We paid the fee, checked our bags in, and walked around outside with Tamale for a while. Going through security, we had to take Tamale out of her carrier and walk through the metal detector with her. Jeremy held her and she shook uncontrollably.
I felt like a horrible person but told myself we were doing the right thing by adopting her.
Hardly anyone noticed that we had a dog inside the carrier, but when they did, they remarked how adorable she was. At the gate we were able to board after those in wheelchairs and along with others who needed extra time to board to ensure we got her under the seat without bothering other passengers. This was not offered to us, so we had to make sure we asked the gate agents.
Luckily, we had no issues on both of our flights.
The plane we were on was an MD-88, with three seats on one side of the aisle and two on the other. There was no bar under the seats between the window and middle seats, as well as on the side with only two seats, so we were able to place Tamale's carrier lengthwise underneath the seats in front of us so that it didn't stick out into our legroom.
Tamale didn't make a peep the whole flight, and I'm pretty sure she slept most of the time. When we got to Atlanta and swiped our passports at the kiosks at Customs, we had to check the box “yes” that asked if we were traveling with any animals. Then we had to go see an agent who told us we had to go to the agriculture inspection area.
This was where we showed the rabies certificate, and someone “inspected” her by simply looking through the carrier at her and telling us she was fine. We then breathed a huge sigh of relief! We made it into the US with no problems!
We then found the pet relief area outside, which was some astroturf, a fake fire hydrant, and a water bowl. Tamale was way too scared to pee on the turf, but we eventually got her to drink some water. We also ran up and down the sidewalk with her to try and get her worn out before the next flight.
One last time through security- Tamale seemed not as scared this time. Our flight from Atlanta to Dayton was also on an MD-88 so we were able to place the carrier lengthwise under the seat again. We made it to Dayton without any problems and rushed outside to let Tamale go to the bathroom which she welcomed immediately.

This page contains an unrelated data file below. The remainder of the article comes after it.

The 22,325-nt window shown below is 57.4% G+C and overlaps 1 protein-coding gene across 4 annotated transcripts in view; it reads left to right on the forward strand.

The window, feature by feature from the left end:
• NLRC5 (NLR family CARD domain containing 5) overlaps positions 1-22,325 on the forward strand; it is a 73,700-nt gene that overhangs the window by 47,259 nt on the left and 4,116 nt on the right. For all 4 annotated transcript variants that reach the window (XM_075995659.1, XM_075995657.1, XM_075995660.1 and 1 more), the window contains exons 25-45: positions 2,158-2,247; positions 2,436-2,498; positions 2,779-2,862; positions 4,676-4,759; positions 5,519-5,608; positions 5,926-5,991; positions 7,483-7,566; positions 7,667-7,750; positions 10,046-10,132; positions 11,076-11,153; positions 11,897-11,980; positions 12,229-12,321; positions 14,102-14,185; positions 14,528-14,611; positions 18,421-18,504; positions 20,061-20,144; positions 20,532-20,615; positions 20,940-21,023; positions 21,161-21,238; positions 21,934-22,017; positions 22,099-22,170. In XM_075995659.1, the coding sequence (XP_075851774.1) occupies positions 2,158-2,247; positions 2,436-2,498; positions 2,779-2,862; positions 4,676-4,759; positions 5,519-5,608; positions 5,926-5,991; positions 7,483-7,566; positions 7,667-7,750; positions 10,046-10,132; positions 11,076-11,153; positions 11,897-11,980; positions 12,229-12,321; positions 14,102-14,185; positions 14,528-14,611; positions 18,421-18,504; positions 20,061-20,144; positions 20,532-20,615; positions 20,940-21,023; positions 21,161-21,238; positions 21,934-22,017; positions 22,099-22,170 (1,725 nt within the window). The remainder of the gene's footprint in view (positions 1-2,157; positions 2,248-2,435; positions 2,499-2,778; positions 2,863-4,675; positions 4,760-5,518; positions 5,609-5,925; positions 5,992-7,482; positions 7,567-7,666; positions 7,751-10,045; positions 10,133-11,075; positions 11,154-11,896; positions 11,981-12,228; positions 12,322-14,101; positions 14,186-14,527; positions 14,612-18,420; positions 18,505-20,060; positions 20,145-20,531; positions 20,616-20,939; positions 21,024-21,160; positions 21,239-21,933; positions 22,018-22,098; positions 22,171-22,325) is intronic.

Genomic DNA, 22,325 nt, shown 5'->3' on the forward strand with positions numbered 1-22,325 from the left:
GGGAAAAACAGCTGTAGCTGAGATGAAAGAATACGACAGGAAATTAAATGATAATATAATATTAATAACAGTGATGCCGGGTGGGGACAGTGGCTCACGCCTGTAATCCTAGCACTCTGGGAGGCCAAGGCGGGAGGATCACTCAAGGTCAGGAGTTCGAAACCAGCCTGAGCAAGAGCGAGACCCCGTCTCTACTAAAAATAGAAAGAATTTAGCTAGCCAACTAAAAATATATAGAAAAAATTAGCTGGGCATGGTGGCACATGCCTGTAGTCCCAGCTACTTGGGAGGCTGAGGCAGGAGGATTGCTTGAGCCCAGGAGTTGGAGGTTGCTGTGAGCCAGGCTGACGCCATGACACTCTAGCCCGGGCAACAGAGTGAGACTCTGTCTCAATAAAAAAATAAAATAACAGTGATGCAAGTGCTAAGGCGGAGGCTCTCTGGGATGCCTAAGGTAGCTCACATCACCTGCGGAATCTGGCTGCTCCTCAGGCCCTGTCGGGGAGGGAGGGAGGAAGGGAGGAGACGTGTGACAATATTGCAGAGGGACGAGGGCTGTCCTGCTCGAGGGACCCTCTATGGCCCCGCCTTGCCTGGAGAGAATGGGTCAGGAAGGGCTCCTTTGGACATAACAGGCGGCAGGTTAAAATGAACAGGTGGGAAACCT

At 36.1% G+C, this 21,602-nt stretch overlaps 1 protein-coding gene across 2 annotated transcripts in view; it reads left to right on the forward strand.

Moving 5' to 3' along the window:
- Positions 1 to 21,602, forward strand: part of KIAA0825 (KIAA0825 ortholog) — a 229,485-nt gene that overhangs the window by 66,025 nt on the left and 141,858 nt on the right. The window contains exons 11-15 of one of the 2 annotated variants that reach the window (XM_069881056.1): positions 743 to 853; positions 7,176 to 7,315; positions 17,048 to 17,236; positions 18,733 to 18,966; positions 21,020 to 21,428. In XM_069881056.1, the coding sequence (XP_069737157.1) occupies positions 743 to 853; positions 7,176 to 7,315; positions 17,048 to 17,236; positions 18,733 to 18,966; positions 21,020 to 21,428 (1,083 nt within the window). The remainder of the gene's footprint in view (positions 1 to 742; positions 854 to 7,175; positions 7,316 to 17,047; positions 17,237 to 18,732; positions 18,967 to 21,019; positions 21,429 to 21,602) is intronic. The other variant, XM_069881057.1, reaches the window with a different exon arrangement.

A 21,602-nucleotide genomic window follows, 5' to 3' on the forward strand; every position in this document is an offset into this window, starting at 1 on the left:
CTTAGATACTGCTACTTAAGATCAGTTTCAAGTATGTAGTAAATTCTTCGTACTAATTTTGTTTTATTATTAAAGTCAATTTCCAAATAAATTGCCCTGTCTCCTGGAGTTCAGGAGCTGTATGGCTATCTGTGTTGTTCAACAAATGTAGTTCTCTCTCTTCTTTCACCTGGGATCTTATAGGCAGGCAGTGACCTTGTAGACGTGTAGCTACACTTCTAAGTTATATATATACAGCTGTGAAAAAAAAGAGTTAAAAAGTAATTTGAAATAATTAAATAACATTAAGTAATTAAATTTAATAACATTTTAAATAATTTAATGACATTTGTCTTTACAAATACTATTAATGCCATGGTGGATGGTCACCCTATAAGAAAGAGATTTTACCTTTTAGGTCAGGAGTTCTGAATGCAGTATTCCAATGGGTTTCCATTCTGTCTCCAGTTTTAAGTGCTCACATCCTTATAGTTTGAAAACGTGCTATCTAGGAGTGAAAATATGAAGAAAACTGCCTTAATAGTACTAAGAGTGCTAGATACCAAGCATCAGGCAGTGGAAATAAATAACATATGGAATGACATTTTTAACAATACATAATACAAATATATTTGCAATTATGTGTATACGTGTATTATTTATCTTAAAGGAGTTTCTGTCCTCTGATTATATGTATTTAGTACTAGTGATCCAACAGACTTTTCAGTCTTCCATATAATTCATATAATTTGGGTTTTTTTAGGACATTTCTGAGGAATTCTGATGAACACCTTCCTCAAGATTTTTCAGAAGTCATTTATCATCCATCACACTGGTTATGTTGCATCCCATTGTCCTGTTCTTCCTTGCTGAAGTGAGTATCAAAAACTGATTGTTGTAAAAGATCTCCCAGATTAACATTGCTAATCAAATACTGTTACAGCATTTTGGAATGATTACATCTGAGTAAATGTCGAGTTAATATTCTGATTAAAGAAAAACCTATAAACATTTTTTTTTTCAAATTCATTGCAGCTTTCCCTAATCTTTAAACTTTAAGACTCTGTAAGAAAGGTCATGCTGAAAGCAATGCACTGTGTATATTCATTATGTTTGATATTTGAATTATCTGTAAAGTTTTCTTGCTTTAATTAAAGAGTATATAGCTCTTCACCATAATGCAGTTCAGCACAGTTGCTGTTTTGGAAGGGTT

We had surprisingly no issues with taking Tamale on the plane with us.
We had read a lot of horror stories about people bringing dogs on planes, but I think those mostly happen when people try to bring a carrier that's too large onto the plane or try and break one of the many rules that you have to deal with when flying.
We are so happy to have our sweet little Tamale here in Ohio with us, and she is adjusting pretty well. She loves belly rubs, long walks, and chasing crickets in the backyard!
Tamale is now a proud member of the Living the Dream team and will be taking over the role of Chief Instagram Officer where she will be uploading many selfies.
For frequently asked questions about bringing a dog into the USA, check out the following.
Is a quarantine required to bring a dog into the USA?
The rules vary depending on the country you are coming from and is often tied to if rabies or other diseases are found in the origin or not. For us, we did not have to quarantine our dog coming home from Mexico.
Can non-service dogs fly on a plane with you?
Every airline is different, but most of them require that a dog fit underneath the seat in front of you in a carrier. This has an inherent size limitation and you may have to pay for a ticket as seats vary.
What do you do if flying with bigger dogs?
Every airline is different, but most require them to be transported in a travel crate and you will be separated during the flight. Note that many airlines have limitations for these in the summer months due to temperature concerns.
About the Author: Angie is a contributing author. She has been to nearly 60 countries and seeks out the best restaurants, bars, bakeries, and other unique food items wherever she goes- often with her husband, Jeremy.